The $500 Average Order Dilemma
Managing product safety and social compliance into large, long-lead-time projects is something that many suppliers and distributors who purchase factory direct have become fairly adept at doing. Most of these efforts have been driven by their end buyer customers' expectations as part of Fortune 1000's focus on protecting their brands. If there are both the time and a large enough order size, it is possible to schedule a third-party factory audit and have pre-production and perhaps even final production samples sent out for testing-and still hit the delivery dates.
The real challenge in our industry is the day-to-day orders. It's not easy to find suppliers that can demonstrate through their documentation and validated processes that product safety and social compliance is a part of their in-stock inventories, which are used for the smaller quantity, shorter lead-time orders that make up so much of the industry's business.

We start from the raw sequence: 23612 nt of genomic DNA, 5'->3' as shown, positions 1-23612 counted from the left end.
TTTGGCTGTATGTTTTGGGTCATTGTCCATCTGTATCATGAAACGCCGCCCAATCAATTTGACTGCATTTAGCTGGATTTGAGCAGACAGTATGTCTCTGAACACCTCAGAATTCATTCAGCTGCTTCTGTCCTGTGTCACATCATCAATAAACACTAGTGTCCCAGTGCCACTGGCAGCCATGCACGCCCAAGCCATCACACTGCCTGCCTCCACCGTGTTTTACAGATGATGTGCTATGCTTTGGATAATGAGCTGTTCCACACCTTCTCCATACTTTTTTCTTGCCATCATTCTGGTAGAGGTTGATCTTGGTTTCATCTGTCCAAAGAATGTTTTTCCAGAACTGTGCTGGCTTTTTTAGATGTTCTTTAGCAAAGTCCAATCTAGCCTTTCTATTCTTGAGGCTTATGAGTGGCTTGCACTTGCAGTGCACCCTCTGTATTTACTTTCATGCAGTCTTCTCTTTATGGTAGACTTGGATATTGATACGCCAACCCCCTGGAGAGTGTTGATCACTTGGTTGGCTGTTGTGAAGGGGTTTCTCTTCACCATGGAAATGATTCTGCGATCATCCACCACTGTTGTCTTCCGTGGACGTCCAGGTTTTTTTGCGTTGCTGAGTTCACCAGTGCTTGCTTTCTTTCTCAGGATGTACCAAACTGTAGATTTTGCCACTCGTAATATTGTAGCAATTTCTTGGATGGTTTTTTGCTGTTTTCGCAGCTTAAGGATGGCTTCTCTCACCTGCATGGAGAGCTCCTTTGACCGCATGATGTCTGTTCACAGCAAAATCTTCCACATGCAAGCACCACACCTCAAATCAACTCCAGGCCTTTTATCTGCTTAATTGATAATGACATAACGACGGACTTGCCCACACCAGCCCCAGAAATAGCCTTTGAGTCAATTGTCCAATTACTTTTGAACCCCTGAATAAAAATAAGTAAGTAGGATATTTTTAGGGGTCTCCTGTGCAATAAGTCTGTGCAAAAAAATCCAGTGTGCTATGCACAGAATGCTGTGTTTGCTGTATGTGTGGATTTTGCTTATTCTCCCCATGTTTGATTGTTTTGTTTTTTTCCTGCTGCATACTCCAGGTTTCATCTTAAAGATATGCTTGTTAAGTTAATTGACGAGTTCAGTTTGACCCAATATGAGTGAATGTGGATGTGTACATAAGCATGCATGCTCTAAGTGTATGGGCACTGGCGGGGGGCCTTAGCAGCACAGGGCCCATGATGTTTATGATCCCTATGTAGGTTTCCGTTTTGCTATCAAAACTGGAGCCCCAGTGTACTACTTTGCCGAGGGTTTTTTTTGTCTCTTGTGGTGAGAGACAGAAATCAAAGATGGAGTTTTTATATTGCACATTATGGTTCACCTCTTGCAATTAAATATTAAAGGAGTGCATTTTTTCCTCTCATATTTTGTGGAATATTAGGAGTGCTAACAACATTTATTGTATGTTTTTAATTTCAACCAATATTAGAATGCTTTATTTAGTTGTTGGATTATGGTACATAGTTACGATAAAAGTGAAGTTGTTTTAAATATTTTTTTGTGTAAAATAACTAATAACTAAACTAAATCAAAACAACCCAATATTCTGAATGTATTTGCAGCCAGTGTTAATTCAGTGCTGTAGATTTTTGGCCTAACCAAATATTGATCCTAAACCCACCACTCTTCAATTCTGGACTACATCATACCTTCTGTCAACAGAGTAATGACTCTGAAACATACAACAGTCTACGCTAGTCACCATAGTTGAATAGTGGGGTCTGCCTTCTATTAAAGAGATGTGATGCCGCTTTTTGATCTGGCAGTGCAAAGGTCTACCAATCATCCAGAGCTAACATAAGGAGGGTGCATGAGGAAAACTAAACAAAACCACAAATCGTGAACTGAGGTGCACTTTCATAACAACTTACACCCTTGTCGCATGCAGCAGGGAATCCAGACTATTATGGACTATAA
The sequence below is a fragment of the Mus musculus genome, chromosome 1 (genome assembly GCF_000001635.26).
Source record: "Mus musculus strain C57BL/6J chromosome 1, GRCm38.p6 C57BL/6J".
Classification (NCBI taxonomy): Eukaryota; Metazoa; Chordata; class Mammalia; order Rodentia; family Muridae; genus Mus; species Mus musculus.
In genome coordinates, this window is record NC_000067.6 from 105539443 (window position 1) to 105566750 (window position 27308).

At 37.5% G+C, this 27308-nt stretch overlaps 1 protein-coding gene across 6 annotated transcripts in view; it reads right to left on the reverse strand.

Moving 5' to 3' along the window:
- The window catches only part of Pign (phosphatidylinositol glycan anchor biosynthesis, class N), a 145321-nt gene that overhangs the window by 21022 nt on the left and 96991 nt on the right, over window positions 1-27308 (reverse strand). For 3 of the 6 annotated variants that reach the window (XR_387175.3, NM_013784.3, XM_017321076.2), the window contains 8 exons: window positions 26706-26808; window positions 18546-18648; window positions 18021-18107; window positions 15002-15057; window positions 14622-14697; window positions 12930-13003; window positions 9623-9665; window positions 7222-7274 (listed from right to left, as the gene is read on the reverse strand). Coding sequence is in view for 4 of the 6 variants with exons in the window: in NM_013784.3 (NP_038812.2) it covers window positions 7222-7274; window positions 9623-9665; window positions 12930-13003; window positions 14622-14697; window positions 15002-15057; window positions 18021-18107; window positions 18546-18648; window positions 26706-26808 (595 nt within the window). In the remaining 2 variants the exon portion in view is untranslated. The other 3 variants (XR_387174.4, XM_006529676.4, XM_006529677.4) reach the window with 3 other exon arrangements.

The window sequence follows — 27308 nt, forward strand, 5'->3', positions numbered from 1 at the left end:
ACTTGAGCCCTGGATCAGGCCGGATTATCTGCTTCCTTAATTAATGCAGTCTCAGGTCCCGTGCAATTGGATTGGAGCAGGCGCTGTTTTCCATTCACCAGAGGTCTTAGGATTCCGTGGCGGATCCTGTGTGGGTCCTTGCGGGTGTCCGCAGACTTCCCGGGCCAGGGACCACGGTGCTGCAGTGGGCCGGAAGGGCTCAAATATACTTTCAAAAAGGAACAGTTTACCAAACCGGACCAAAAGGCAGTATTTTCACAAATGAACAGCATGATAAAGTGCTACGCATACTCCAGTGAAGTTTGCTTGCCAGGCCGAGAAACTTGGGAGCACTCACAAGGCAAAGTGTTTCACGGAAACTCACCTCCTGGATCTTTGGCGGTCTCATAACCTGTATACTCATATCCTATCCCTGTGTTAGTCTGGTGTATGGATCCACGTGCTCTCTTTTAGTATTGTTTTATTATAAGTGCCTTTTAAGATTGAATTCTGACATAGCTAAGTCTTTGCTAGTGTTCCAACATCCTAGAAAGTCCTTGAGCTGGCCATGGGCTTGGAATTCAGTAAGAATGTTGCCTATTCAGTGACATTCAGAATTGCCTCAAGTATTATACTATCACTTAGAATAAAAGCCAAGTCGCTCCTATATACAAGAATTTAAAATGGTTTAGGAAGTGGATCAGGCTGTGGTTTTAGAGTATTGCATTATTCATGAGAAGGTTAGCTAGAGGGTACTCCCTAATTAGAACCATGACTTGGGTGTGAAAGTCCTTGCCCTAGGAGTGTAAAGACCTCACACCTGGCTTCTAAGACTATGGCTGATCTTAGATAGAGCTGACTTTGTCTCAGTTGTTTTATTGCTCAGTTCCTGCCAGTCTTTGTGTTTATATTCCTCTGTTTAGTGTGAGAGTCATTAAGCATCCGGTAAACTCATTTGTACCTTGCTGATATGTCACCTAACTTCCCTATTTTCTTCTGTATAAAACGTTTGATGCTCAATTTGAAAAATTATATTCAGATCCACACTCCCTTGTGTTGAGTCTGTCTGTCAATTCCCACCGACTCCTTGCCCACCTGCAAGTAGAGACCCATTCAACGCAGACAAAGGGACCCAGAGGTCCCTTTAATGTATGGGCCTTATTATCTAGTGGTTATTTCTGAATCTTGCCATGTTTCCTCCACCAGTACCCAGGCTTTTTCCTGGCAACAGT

I've heard various estimates of the average order size and lead times for projects in our industry. For the sake of the title of this post, let's base our assumptions on an average order of $500 and delivery within 10 days. From a compliance standpoint, this position is still valid even if the average order size was $5,000 and the delivery time was three weeks.
It is either impractical or impossible to reactively manage product safety or social compliance into inventory you already own in these small quantities and short lead times. Here's why: If compliance was not a primary focus when you placed the order with the factory, it probably doesn't exist. Plus, it costs way too much to provide testing reports on small-quantity orders should you have time to wait for test results before shipping the order. Depending on the product, the costs to rush the testing could be higher than the profit from the order.